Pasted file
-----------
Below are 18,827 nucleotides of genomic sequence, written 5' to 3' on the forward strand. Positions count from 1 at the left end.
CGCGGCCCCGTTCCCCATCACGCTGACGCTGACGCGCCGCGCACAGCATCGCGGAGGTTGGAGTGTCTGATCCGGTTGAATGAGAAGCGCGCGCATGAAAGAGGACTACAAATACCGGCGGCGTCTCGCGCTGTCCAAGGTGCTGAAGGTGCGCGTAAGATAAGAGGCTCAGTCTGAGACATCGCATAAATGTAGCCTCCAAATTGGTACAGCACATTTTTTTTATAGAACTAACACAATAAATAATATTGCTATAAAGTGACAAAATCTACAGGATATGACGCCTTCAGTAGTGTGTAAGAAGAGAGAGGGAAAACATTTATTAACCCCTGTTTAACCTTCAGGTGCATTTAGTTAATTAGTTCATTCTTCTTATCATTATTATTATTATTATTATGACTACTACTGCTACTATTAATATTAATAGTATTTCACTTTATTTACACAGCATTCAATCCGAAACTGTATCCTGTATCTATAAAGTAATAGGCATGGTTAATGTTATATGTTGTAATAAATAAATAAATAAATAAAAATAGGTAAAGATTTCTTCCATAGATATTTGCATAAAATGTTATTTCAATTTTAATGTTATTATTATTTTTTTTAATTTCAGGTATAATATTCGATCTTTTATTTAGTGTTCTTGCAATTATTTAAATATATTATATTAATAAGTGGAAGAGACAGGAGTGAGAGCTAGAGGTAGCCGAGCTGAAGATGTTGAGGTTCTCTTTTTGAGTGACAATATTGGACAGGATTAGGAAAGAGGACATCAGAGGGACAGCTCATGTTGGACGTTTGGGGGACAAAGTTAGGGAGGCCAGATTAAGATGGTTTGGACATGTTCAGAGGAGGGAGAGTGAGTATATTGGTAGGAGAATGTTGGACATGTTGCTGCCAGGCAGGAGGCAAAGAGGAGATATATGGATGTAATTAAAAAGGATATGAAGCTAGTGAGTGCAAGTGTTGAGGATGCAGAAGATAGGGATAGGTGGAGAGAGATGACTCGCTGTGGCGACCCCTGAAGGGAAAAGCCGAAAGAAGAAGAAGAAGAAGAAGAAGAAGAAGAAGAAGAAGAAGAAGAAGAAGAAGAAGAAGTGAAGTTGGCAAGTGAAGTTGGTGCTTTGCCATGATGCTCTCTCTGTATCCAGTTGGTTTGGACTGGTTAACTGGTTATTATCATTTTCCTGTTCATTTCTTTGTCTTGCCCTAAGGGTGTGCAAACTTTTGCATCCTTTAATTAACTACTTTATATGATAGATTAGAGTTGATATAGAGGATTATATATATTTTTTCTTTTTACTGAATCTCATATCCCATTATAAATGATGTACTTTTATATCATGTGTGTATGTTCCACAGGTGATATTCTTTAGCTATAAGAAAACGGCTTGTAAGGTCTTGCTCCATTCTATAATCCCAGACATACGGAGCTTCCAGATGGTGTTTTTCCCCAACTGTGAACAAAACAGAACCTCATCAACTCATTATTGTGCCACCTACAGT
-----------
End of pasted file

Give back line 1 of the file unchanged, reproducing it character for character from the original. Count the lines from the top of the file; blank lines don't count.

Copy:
Below are 18,827 nucleotides of genomic sequence, written 5' to 3' on the forward strand. Positions count from 1 at the left end.